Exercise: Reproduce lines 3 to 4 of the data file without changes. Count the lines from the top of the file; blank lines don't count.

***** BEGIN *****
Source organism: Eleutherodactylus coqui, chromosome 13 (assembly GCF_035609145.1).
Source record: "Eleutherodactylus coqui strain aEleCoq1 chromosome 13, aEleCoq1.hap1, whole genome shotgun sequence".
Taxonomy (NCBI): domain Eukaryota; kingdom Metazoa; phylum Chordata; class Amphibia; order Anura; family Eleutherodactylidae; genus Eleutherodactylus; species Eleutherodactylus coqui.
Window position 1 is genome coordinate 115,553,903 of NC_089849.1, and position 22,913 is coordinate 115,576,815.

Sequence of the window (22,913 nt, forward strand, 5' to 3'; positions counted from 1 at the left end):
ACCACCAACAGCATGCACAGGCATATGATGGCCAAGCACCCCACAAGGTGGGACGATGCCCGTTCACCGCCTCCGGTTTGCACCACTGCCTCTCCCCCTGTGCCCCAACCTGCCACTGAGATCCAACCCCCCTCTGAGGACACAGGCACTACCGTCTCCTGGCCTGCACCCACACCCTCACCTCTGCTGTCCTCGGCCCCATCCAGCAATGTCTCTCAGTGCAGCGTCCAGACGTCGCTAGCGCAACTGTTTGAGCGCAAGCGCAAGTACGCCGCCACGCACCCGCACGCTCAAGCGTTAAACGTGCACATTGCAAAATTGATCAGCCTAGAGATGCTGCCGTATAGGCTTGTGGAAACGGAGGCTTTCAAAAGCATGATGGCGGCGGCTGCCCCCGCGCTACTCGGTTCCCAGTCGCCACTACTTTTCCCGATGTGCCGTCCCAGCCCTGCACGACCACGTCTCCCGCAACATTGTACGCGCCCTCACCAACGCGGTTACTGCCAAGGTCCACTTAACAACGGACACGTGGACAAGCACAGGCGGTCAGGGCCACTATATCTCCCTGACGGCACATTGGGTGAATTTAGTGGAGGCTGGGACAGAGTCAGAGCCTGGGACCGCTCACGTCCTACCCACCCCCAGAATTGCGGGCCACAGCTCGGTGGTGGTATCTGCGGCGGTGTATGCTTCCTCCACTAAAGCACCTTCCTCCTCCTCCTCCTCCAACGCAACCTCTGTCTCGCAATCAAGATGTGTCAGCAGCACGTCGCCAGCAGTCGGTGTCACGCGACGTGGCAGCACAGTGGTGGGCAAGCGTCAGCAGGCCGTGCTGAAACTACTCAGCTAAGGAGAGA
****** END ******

Taxonomy (NCBI): domain Eukaryota; kingdom Metazoa; phylum Chordata; class Amphibia; order Anura; family Eleutherodactylidae; genus Eleutherodactylus; species Eleutherodactylus coqui.
Window position 1 is genome coordinate 115,553,903 of NC_089849.1, and position 22,913 is coordinate 115,576,815.